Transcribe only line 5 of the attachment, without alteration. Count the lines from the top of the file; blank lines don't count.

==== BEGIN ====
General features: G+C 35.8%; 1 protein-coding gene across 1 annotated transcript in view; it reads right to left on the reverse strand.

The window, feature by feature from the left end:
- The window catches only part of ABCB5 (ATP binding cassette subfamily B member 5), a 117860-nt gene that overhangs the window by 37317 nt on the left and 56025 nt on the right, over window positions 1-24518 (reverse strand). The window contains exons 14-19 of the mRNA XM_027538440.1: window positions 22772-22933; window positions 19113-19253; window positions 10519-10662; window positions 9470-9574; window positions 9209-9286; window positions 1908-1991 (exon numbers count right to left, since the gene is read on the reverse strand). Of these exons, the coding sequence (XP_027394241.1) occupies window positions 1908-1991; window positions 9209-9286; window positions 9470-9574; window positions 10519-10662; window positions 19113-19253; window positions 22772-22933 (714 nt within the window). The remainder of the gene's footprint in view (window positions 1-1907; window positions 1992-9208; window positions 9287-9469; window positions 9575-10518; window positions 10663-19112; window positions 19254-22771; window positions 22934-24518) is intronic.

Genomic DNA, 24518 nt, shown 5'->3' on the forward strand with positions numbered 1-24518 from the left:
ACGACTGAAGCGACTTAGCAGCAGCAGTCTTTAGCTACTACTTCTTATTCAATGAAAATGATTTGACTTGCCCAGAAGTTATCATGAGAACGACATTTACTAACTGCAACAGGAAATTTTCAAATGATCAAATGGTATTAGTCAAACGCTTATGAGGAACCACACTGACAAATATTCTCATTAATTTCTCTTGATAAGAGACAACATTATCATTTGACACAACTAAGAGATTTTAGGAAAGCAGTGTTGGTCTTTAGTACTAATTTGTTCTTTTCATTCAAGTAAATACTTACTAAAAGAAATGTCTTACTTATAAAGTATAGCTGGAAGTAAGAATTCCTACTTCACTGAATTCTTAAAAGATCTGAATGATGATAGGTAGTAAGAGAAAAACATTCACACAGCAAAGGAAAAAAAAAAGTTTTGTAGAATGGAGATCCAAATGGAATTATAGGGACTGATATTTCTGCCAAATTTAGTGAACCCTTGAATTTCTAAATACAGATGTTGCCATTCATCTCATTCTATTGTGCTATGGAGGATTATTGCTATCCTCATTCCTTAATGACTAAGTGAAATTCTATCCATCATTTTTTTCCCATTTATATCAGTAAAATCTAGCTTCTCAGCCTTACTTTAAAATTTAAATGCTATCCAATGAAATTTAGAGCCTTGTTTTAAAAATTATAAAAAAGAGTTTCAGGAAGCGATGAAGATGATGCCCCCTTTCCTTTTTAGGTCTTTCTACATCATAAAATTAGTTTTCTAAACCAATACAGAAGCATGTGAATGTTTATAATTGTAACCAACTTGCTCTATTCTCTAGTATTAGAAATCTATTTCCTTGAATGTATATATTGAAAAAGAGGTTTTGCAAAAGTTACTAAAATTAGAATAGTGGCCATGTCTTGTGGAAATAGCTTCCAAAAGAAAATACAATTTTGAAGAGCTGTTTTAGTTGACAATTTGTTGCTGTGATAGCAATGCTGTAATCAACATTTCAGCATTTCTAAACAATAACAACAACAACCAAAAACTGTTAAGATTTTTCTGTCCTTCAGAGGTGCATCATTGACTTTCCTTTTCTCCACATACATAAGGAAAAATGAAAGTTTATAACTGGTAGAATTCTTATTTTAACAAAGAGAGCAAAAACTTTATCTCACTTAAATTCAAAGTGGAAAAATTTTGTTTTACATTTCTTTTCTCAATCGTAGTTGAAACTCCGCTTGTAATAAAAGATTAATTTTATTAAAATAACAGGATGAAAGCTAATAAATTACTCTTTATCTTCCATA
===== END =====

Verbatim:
ACGACTGAAGCGACTTAGCAGCAGCAGTCTTTAGCTACTACTTCTTATTCAATGAAAATGATTTGACTTGCCCAGAAGTTATCATGAGAACGACATTTACTAACTGCAACAGGAAATTTTCAAATGATCAAATGGTATTAGTCAAACGCTTATGAGGAACCACACTGACAAATATTCTCATTAATTTCTCTTGATAAGAGACAACATTATCATTTGACACAACTAAGAGATTTTAGGAAAGCAGTGTTGGTCTTTAGTACTAATTTGTTCTTTTCATTCAAGTAAATACTTACTAAAAGAAATGTCTTACTTATAAAGTATAGCTGGAAGTAAGAATTCCTACTTCACTGAATTCTTAAAAGATCTGAATGATGATAGGTAGTAAGAGAAAAACATTCACACAGCAAAGGAAAAAAAAAAGTTTTGTAGAATGGAGATCCAAATGGAATTATAGGGACTGATATTTCTGCCAAATTTAGTGAACCCTTGAATTTCTAAATACAGATGTTGCCATTCATCTCATTCTATTGTGCTATGGAGGATTATTGCTATCCTCATTCCTTAATGACTAAGTGAAATTCTATCCATCATTTTTTTCCCATTTATATCAGTAAAATCTAGCTTCTCAGCCTTACTTTAAAATTTAAATGCTATCCAATGAAATTTAGAGCCTTGTTTTAAAAATTATAAAAAAGAGTTTCAGGAAGCGATGAAGATGATGCCCCCTTTCCTTTTTAGGTCTTTCTACATCATAAAATTAGTTTTCTAAACCAATACAGAAGCATGTGAATGTTTATAATTGTAACCAACTTGCTCTATTCTCTAGTATTAGAAATCTATTTCCTTGAATGTATATATTGAAAAAGAGGTTTTGCAAAAGTTACTAAAATTAGAATAGTGGCCATGTCTTGTGGAAATAGCTTCCAAAAGAAAATACAATTTTGAAGAGCTGTTTTAGTTGACAATTTGTTGCTGTGATAGCAATGCTGTAATCAACATTTCAGCATTTCTAAACAATAACAACAACAACCAAAAACTGTTAAGATTTTTCTGTCCTTCAGAGGTGCATCATTGACTTTCCTTTTCTCCACATACATAAGGAAAAATGAAAGTTTATAACTGGTAGAATTCTTATTTTAACAAAGAGAGCAAAAACTTTATCTCACTTAAATTCAAAGTGGAAAAATTTTGTTTTACATTTCTTTTCTCAATCGTAGTTGAAACTCCGCTTGTAATAAAAGATTAATTTTATTAAAATAACAGGATGAAAGCTAATAAATTACTCTTTATCTTCCATA